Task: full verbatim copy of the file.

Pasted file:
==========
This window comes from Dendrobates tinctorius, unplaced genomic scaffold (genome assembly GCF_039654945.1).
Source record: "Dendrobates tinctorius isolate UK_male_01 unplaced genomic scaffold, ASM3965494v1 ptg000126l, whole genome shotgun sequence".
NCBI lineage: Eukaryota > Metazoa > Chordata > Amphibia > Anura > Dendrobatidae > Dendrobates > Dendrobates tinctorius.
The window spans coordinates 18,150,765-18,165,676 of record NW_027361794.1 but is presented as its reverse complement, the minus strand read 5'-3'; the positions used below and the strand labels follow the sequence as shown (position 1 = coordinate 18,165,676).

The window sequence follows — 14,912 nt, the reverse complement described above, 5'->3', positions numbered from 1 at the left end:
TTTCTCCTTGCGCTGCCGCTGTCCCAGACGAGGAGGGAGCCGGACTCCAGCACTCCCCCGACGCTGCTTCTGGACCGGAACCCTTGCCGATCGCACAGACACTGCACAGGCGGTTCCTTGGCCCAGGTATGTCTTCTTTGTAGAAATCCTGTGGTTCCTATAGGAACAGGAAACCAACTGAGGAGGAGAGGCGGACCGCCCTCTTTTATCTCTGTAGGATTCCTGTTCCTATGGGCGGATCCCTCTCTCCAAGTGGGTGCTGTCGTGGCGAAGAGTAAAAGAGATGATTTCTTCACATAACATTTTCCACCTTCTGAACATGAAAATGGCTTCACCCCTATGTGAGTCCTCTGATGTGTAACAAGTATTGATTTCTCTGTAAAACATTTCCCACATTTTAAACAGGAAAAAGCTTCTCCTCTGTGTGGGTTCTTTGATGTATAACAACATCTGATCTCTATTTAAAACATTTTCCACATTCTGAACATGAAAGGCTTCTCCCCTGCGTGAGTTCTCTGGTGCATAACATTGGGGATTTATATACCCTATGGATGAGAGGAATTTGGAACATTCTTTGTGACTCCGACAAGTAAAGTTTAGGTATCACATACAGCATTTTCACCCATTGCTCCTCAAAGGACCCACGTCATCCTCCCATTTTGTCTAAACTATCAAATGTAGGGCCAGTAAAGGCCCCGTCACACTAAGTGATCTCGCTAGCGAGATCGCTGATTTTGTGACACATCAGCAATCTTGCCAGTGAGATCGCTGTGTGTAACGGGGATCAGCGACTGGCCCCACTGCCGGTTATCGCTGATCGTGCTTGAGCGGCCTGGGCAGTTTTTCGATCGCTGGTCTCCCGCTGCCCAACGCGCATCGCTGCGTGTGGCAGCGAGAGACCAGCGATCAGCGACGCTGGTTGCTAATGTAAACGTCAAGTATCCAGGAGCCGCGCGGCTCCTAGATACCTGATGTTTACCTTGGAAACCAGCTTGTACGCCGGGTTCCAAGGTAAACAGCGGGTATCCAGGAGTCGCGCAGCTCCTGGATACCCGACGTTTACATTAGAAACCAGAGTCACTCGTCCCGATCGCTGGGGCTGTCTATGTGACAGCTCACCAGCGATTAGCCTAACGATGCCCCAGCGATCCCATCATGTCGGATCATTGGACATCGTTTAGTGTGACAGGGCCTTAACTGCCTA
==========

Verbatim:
This window comes from Dendrobates tinctorius, unplaced genomic scaffold (genome assembly GCF_039654945.1).
Source record: "Dendrobates tinctorius isolate UK_male_01 unplaced genomic scaffold, ASM3965494v1 ptg000126l, whole genome shotgun sequence".
NCBI lineage: Eukaryota > Metazoa > Chordata > Amphibia > Anura > Dendrobatidae > Dendrobates > Dendrobates tinctorius.
The window spans coordinates 18,150,765-18,165,676 of record NW_027361794.1 but is presented as its reverse complement, the minus strand read 5'-3'; the positions used below and the strand labels follow the sequence as shown (position 1 = coordinate 18,165,676).

The window sequence follows — 14,912 nt, the reverse complement described above, 5'->3', positions numbered from 1 at the left end:
TTTCTCCTTGCGCTGCCGCTGTCCCAGACGAGGAGGGAGCCGGACTCCAGCACTCCCCCGACGCTGCTTCTGGACCGGAACCCTTGCCGATCGCACAGACACTGCACAGGCGGTTCCTTGGCCCAGGTATGTCTTCTTTGTAGAAATCCTGTGGTTCCTATAGGAACAGGAAACCAACTGAGGAGGAGAGGCGGACCGCCCTCTTTTATCTCTGTAGGATTCCTGTTCCTATGGGCGGATCCCTCTCTCCAAGTGGGTGCTGTCGTGGCGAAGAGTAAAAGAGATGATTTCTTCACATAACATTTTCCACCTTCTGAACATGAAAATGGCTTCACCCCTATGTGAGTCCTCTGATGTGTAACAAGTATTGATTTCTCTGTAAAACATTTCCCACATTTTAAACAGGAAAAAGCTTCTCCTCTGTGTGGGTTCTTTGATGTATAACAACATCTGATCTCTATTTAAAACATTTTCCACATTCTGAACATGAAAGGCTTCTCCCCTGCGTGAGTTCTCTGGTGCATAACATTGGGGATTTATATACCCTATGGATGAGAGGAATTTGGAACATTCTTTGTGACTCCGACAAGTAAAGTTTAGGTATCACATACAGCATTTTCACCCATTGCTCCTCAAAGGACCCACGTCATCCTCCCATTTTGTCTAAACTATCAAATGTAGGGCCAGTAAAGGCCCCGTCACACTAAGTGATCTCGCTAGCGAGATCGCTGATTTTGTGACACATCAGCAATCTTGCCAGTGAGATCGCTGTGTGTAACGGGGATCAGCGACTGGCCCCACTGCCGGTTATCGCTGATCGTGCTTGAGCGGCCTGGGCAGTTTTTCGATCGCTGGTCTCCCGCTGCCCAACGCGCATCGCTGCGTGTGGCAGCGAGAGACCAGCGATCAGCGACGCTGGTTGCTAATGTAAACGTCAAGTATCCAGGAGCCGCGCGGCTCCTAGATACCTGATGTTTACCTTGGAAACCAGCTTGTACGCCGGGTTCCAAGGTAAACAGCGGGTATCCAGGAGTCGCGCAGCTCCTGGATACCCGACGTTTACATTAGAAACCAGAGTCACTCGTCCCGATCGCTGGGGCTGTCTATGTGACAGCTCACCAGCGATTAGCCTAACGATGCCCCAGCGATCCCATCATGTCGGATCATTGGACATCGTTTAGTGTGACAGGGCCTTAACTGCCTA